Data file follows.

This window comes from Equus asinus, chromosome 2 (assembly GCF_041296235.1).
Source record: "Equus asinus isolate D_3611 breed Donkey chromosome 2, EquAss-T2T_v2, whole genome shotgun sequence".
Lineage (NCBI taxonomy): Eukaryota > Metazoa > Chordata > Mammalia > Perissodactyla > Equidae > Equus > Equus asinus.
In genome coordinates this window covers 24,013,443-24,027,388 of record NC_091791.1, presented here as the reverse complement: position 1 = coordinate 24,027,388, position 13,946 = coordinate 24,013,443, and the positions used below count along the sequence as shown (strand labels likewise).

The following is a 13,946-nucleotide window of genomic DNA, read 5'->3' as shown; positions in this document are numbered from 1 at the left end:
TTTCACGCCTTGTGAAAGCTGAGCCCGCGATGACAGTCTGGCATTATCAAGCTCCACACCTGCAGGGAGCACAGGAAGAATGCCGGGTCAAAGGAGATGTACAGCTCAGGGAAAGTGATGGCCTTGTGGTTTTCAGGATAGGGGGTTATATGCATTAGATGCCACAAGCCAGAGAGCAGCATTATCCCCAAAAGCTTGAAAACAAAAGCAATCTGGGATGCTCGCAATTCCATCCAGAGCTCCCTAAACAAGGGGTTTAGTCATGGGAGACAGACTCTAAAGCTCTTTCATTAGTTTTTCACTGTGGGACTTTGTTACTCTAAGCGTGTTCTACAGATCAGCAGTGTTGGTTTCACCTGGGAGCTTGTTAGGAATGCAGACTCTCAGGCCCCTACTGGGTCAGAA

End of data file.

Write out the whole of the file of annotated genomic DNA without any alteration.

This window comes from Equus asinus, chromosome 2 (assembly GCF_041296235.1).
Source record: "Equus asinus isolate D_3611 breed Donkey chromosome 2, EquAss-T2T_v2, whole genome shotgun sequence".
Lineage (NCBI taxonomy): Eukaryota > Metazoa > Chordata > Mammalia > Perissodactyla > Equidae > Equus > Equus asinus.
In genome coordinates this window covers 24,013,443-24,027,388 of record NC_091791.1, presented here as the reverse complement: position 1 = coordinate 24,027,388, position 13,946 = coordinate 24,013,443, and the positions used below count along the sequence as shown (strand labels likewise).

The following is a 13,946-nucleotide window of genomic DNA, read 5'->3' as shown; positions in this document are numbered from 1 at the left end:
TTTCACGCCTTGTGAAAGCTGAGCCCGCGATGACAGTCTGGCATTATCAAGCTCCACACCTGCAGGGAGCACAGGAAGAATGCCGGGTCAAAGGAGATGTACAGCTCAGGGAAAGTGATGGCCTTGTGGTTTTCAGGATAGGGGGTTATATGCATTAGATGCCACAAGCCAGAGAGCAGCATTATCCCCAAAAGCTTGAAAACAAAAGCAATCTGGGATGCTCGCAATTCCATCCAGAGCTCCCTAAACAAGGGGTTTAGTCATGGGAGACAGACTCTAAAGCTCTTTCATTAGTTTTTCACTGTGGGACTTTGTTACTCTAAGCGTGTTCTACAGATCAGCAGTGTTGGTTTCACCTGGGAGCTTGTTAGGAATGCAGACTCTCAGGCCCCTACTGGGTCAGAA